Attorneys who work with clients over the age of 65 should understand the Oregon statute on elder financial abuse (ORS 124.100, et seq.) and take steps to lessen their risk of unwanted litigation.

The statute states that a person who “wrongfully takes or appropriates money or property of a vulnerable person” is liable for treble damages, plus attorney fees and includes those who “have caused” the elder financial abuse or who have “permitted another person to engage” in elder financial abuse.

Because the statute is broadly written, its wording makes it possible for plaintiffs to sue attorneys who have allegedly engaged or assisted in inappropriate estate planning. An example might be, an attorney who aids a caregiver in receiving gifts from the client or who helps a client make gifts to the caregiver, which is then contested by a family member.

Even if the lawsuit is unsuccessful, the cost of defense can be substantial.

Any attorney would hope that preparing a will for a client who appears to be competent and free from undue influence would not subject them to liability for elder financial abuse, but the courts have not proven otherwise under this law.

The advice of the Oregon State Bar is to proceed with caution and consider the following to minimize risk:

Carefully document your interaction. Take notes every time you meet to document your exchange, and save all letters and emails. An estate plan that carefully documents your client’s intentions will be hard to contest. Ask the testator if he or she has discussed the estate plan with anyone and to describe those conversations, explaining that the more information you have, the stronger the will.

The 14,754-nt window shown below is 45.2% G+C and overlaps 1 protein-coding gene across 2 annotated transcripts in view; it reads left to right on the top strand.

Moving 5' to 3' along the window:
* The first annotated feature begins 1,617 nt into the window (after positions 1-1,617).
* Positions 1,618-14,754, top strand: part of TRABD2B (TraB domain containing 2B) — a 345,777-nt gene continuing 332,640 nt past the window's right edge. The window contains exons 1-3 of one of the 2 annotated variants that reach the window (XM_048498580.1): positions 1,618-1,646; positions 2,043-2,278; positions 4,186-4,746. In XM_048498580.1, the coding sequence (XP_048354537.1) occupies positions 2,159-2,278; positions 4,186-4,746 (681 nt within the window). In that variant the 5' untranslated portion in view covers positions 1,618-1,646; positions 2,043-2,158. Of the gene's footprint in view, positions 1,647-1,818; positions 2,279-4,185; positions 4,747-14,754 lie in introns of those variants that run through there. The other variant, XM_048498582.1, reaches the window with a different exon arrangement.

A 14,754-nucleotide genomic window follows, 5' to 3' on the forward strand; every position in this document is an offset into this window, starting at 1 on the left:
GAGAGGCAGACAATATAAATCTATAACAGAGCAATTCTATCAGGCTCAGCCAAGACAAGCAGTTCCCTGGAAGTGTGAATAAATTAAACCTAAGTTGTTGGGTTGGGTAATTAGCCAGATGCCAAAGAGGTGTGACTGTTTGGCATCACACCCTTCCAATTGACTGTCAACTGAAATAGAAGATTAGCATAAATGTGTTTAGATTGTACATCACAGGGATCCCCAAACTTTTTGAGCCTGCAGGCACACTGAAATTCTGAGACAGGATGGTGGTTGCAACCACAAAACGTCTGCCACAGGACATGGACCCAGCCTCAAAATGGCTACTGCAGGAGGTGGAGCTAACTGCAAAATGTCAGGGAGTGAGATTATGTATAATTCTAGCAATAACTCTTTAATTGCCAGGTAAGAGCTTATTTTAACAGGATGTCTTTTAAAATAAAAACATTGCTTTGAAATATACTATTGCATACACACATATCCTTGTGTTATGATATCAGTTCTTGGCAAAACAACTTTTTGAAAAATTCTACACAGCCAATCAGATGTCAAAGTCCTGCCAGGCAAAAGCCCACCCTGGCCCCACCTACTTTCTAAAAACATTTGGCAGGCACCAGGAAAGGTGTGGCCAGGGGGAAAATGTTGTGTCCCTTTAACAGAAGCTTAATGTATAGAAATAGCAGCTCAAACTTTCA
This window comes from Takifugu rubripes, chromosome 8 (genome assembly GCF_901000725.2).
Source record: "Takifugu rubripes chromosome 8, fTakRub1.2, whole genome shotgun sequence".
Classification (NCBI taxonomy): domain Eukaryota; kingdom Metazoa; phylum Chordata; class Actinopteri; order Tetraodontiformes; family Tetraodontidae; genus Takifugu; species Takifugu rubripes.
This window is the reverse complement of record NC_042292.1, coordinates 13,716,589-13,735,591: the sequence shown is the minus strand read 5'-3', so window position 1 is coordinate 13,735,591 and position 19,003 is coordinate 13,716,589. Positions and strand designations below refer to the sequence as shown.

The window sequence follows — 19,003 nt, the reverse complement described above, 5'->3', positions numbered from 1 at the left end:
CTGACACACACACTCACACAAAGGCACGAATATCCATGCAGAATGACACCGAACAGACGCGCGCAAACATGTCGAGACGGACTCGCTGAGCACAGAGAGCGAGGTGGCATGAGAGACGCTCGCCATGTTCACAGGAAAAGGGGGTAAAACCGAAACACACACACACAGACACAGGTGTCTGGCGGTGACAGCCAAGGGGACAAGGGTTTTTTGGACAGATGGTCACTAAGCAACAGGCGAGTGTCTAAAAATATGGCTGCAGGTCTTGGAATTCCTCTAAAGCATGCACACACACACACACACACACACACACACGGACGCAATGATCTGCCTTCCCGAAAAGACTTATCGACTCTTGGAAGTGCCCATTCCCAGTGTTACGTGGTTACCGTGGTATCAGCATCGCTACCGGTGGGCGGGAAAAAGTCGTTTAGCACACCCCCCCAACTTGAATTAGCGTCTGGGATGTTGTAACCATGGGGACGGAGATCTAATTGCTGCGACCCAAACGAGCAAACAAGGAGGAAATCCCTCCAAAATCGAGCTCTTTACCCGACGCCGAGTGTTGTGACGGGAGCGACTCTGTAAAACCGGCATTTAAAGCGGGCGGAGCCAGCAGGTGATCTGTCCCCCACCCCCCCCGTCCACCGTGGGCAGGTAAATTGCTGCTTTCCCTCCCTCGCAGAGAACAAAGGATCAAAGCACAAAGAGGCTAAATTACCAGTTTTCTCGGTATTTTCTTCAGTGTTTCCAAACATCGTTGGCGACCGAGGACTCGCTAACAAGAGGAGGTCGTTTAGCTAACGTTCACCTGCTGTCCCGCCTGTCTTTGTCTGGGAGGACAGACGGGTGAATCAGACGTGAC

Cover four topics when you meet and at the execution of the document; the testator should:

  • Know the natural objects of his/her bounty and be able to provide the names and relationships of family members without prompting.
  • Know the general nature and extent of his/her property.
  • Understand the nature of the act being performed – signing a will or trust – and that the document disposes of their assets upon death.
  • Know and, in general, be able to describe the scope and contents of the will or trust.

Recognize the seven factors that indicate the possible presence of undo influence:

  1. Procurement: If possible, meet with your client alone and have them arrange independent transportation to your office – drive themselves or take public transportation, rather than have a family member drive them.
  2. Lack of independent advice: Avoid conflicts of interest or the appearance of conflicts. For example, if you have represented one of the beneficiaries, refer the testator to a different law firm.
  3. Secrecy and haste: If your client is trying to keep the estate plan secret from other family members, the plan will be harder to defend, especially if the secrecy is sought by and influencing beneficiary.
  4. Change in attitude following close association with a new beneficiary: An example would be a new caregiver or romantic interest who suddenly joins the picture, to the exclusion of or resulting in the reduction of shares to other beneficiaries.
  5. Change in dispositive plan: A client with a history of treating children fairly who suddenly favors or disfavors specific children should be questioned.
  6. Unnatural or unjust bequest: An example would be client who bequeath his/her estate to a caregiver or other distant persons.
  7. Susceptibility to influence: An ill or elderly testator who is dependent on others to provide care is more susceptible to influence.

Other tips include:

  • Meeting privately with the client at your initial meeting and including high-quality witnesses at subsequent meetings.
  • Using high-quality witnesses, such as two drafting attorneys.
  • Having your witnesses take notes and prepare memos to record their discussions with the client.
  • Asking your client to prepare a letter or memorandum explaining his/her wishes.
  • Sending an explanatory letter with your draft document that explains any unusual provisions that might motivate a contest.
  • Preserving copies of prior wills and trusts.
  • Drawing a family tree.
  • Including a no-contest clause.
  • Obtaining a physician’s opinion following an examination of the client.